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Letters
March 25, 2004

 

Dear Editor:

I'd like to briefly reply to the Berkley & Dooling item posted on the PFR site regarding the "Unintended Consequences" of removing the Authoritative Interpretations. For the record, my own initial reaction to this overture was similar to theirs. Needless to say, all of their points were considered and discussed at length before this overture was approved by the Presbytery of Long Island.

Although the tone of portions of the AIs might salve a moderate's ears, the salve has become useless with age. The "grandparent" provision has no value today, as Janie Spahr supporters can tell you. Regarding homophobic hate crimes and using compassion in our dealings with sexual minorities, every Presbyterian believes that the words of Christ speak much more clearly and have more authority than a "guidance piece." Regarding the promotion of research and education, we will not promote ignorance without the AIs. Those who "need" the AIs for any of these reasons are simply misleading themselves.

G-6.0106B is now a duly approved part of our constitution, passed and maintained by the vote of our presbyteries. Its wording was crafted accordingly, even though it falls short of what many of us would prefer. Like it or not, it'll probably be around for awhile.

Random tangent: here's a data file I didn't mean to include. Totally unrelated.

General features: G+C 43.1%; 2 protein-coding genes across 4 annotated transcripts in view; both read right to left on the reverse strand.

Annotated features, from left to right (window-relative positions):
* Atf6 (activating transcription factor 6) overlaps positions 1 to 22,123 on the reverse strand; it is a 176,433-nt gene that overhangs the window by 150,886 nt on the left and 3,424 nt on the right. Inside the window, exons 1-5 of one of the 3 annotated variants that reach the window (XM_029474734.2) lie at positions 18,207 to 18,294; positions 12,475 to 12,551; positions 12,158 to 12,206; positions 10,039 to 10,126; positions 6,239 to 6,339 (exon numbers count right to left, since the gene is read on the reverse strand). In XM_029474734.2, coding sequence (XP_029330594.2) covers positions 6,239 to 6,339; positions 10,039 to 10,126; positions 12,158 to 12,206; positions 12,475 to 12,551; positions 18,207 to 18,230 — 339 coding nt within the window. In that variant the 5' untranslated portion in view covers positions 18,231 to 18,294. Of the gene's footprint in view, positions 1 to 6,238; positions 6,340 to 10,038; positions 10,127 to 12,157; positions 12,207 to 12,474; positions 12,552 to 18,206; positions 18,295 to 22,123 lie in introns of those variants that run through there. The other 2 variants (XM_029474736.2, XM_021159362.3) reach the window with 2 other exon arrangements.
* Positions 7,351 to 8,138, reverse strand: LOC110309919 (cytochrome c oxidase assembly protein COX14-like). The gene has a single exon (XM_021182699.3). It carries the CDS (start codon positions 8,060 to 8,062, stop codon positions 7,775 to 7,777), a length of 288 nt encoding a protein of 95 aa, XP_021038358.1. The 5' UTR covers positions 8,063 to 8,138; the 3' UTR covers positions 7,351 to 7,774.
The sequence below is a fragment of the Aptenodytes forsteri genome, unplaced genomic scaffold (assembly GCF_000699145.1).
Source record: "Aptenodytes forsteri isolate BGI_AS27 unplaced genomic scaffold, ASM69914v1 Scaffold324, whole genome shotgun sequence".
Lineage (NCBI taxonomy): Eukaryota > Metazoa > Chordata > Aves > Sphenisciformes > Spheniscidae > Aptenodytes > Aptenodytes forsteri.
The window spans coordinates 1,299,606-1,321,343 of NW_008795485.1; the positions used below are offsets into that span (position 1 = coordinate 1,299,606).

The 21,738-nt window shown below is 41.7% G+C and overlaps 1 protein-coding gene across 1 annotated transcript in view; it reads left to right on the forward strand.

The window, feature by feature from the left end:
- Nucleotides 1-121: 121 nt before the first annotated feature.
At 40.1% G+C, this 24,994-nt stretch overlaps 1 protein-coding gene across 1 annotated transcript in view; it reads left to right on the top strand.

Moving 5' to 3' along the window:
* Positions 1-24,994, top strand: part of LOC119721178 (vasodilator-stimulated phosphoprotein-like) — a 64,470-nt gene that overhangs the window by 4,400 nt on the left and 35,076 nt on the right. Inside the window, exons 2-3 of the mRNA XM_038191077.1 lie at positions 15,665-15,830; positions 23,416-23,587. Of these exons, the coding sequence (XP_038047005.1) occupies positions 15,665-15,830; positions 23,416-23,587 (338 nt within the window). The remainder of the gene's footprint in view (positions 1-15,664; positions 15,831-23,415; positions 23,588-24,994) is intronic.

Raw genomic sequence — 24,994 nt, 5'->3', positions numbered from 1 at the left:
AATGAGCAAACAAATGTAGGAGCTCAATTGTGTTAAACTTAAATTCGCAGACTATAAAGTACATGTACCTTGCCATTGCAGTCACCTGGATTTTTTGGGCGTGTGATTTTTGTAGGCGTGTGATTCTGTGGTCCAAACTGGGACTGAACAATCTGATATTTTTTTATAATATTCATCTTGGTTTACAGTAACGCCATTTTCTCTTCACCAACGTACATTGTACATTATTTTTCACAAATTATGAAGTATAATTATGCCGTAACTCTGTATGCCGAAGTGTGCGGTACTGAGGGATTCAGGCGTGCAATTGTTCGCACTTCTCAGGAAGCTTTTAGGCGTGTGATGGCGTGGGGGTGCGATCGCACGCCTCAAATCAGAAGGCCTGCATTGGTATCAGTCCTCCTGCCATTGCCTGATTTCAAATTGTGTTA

The Authoritative Interpretations, however, are something altogether different. They were prepared by a GA-appointed team as a GUIDANCE PIECE, and were neither crafted nor voted on as an amendment would have been. Judicial history to the contrary, they are STILL no more than well-considered position pieces – much like the recent Changing Families study and the ill-fated 1991 Sexuality report.

The AIs are also DATED. They were written in the decade following the removal of homosexuality as a classification in the DSM, when some psychiatrists, and many theologians, viewed the declassification as controversial. Now, three decades of evidence support the revision. Efforts to change the sexual orientation of healthy sexual minorities are likewise generally regarded as questionable under our international agreements regarding the humane treatment of experimental subjects.

The AIs deal with healthy, well-functioning, faithful Presbyterians who happen to be homosexual. Positive caveats to the contrary, their wording speaks AGAINST our commitment to inclusivity and theological diversity within the Reformed tradition. More importantly, their legal and stylistic weaknesses make them inflammatory. If you doubt this, try to envision an attempt to pass them as legitimate amendments: THEY WOULD NEVER PASS!

The final point is that the AIs are SUPERFLUOUS! Noncompliance cases are now tried solely on "B," which addresses the law, but reduces the controversy.

Yours in Christ,

Craig E. Tenke, Ph.D.
elder, Center Moriches, NY
neuroscientist, NYS Psychiatric Institute,
Columbia-Presbyterian Medical Center, NYC, NY


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